Pursuing His Entrepreneurial Dreams
Student Success Story
The alumnus discusses the skills that have helped him launch startups, develop an tenacious business drive, and balance his passions of school, community, and entrepreneurship.
As an undergraduate student at Harvard Extension School, Arora was a busy guy. While taking classes, he helped two start-ups gain traction and began plans on a nonprofit. He organized TEDx events, served on the Harvard Graduate Council, and chaired the Harvard Leadership Conference.
Arora is no less busy these days, as chief marketing officer of Splitzee and managing partner at Impact CoLab. In this Q&A he shares how his Extension School experience prepared him for his new business ventures.
How is your degree helping you meet your goals?
My degree has given me the tools and branding that I need to pursue my dreams. I recently launched two startups. I am also extremely passionate about giving back to the community, which led me to develop a skeleton outline for a nonprofit that I will be launching at some point.
How are your startup companies progressing?
My first startup, Splitzee, is growing and is doing well. My second startup, Kabaccha Shoes, raised $417,000 on Kickstarter and we are growing it to scale now. The nonprofit is in the works but is taking a back seat in my life right now. With two startups and business school on the horizon, my life is jam-packed with things to do!
What was your biggest obstacle in launching the startups, and how did you move past it?
There wasn’t one big obstacle that stuck out for me. It's the combination of all the little obstacles that need to be overcome that I think is the hardest part. Building a team, finding the proper target market, funding the early stages, creating all the fundamentals needed for a startup (validating proof of concept, proof of sale, coming up with a coherent go-to market strategy and customer acquisition strategy, and so forth) and much more.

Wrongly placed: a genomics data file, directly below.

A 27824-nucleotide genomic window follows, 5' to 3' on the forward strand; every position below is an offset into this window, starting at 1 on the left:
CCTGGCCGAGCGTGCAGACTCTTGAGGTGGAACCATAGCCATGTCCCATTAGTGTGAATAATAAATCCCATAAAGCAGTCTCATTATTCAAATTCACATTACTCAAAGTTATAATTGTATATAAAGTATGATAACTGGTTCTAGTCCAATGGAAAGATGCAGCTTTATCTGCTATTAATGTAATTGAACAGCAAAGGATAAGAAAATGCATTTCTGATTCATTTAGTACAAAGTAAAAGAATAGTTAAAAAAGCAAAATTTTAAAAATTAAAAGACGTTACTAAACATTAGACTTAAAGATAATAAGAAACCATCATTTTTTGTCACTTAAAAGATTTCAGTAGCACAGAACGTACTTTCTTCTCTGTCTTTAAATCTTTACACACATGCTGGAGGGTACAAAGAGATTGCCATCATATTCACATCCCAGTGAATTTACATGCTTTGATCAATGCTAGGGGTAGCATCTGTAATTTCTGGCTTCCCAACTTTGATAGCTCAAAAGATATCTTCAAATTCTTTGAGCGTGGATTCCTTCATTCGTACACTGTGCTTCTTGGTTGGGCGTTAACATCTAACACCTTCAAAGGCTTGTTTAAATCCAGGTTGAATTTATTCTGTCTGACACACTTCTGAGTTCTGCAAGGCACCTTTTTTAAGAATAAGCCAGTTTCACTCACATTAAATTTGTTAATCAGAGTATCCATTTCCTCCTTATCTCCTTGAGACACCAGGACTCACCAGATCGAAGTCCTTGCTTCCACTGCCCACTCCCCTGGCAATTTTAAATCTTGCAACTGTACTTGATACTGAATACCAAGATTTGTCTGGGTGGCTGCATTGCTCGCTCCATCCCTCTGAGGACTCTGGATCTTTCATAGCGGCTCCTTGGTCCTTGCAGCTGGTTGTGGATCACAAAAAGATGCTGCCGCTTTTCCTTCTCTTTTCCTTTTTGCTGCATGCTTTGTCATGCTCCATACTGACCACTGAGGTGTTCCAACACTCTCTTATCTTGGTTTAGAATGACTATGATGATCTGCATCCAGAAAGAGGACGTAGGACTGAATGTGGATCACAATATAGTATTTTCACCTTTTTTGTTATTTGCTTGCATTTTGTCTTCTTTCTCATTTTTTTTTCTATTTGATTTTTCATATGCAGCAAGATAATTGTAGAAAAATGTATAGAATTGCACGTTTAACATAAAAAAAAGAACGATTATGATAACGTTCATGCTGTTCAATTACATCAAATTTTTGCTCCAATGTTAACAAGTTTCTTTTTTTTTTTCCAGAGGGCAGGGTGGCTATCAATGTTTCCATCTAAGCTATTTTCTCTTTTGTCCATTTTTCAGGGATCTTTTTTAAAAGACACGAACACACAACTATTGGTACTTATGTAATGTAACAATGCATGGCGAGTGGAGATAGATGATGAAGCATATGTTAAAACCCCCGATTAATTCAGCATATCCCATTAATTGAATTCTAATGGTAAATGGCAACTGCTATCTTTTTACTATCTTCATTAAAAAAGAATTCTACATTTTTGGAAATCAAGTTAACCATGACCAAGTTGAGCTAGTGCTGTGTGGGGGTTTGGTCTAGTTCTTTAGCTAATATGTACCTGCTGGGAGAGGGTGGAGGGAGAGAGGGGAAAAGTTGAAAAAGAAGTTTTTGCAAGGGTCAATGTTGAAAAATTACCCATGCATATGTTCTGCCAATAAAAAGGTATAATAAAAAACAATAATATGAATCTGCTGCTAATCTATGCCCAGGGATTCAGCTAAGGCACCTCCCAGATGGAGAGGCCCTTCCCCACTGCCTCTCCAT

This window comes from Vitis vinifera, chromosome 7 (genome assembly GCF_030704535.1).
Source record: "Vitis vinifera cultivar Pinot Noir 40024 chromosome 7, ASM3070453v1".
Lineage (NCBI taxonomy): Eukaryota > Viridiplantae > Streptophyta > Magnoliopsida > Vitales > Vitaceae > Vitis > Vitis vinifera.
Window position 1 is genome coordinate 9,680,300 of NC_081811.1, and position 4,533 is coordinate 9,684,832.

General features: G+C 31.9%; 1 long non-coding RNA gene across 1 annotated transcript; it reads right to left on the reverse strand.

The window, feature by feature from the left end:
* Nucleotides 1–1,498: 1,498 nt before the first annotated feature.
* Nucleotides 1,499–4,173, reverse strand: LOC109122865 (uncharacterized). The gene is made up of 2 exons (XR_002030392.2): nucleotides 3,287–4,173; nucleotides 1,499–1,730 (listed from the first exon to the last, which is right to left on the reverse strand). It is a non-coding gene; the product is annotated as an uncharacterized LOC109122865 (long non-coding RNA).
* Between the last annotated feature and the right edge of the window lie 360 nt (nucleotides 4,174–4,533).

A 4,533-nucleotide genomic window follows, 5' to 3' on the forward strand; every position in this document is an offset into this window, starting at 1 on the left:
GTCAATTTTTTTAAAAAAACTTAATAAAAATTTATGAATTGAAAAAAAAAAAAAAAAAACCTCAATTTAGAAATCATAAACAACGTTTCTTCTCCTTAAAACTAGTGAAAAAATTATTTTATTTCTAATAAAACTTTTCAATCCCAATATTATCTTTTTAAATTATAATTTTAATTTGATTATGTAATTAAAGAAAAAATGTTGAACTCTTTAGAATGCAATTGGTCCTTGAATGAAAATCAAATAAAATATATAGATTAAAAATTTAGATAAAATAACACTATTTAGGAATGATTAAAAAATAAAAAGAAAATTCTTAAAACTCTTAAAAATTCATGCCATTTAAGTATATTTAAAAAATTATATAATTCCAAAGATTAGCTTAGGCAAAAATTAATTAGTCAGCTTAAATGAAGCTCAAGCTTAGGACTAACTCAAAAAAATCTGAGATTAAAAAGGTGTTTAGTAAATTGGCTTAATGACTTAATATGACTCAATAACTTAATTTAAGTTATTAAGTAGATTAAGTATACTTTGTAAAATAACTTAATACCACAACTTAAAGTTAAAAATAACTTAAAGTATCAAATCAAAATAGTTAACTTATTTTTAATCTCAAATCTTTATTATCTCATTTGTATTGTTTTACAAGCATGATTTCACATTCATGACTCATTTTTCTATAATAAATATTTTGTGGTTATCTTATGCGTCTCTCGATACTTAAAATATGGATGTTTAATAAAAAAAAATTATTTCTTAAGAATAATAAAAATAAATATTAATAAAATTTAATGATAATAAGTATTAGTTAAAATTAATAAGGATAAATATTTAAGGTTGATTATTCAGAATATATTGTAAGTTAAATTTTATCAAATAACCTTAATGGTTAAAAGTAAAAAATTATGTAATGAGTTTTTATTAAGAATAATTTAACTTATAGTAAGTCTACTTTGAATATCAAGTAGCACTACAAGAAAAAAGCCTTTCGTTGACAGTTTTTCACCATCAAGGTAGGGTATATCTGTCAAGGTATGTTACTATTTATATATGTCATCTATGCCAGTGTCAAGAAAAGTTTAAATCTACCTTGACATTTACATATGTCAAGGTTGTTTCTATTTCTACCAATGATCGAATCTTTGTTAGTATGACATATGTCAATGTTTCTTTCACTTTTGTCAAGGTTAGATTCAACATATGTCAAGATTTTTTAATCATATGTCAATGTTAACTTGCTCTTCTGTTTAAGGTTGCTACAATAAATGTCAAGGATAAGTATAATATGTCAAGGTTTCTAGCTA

After all the planning and strategy creation, the hurdles that you cannot prepare for are the ones you don’t see coming. Being adaptable, flexible, and having the ability to evolve over time without losing momentum is, in my mind, the key to making the transition from a startup to a successful business.
Where are you from originally? Did you live in Boston while working on your degree?
That a trick question for me. I was born in India, spent a few years in the UK, then five years in Virginia, five years in Florida, and now five years in Boston.
I took all of my classes in person at the Extension School as I really wanted the in-class experience with my peers and professors.
How has your travel experience served you in the business world?
Living in three different countries and three different states over a span of 20 years has taught me a lot about interpersonal communication. Constantly adapting to my environment, dealing with different personality types, and always working on honing my communication skills has shaped me into the person I am today. Everything from my teamwork skills to my presentation skills have been refined due to the places I have lived.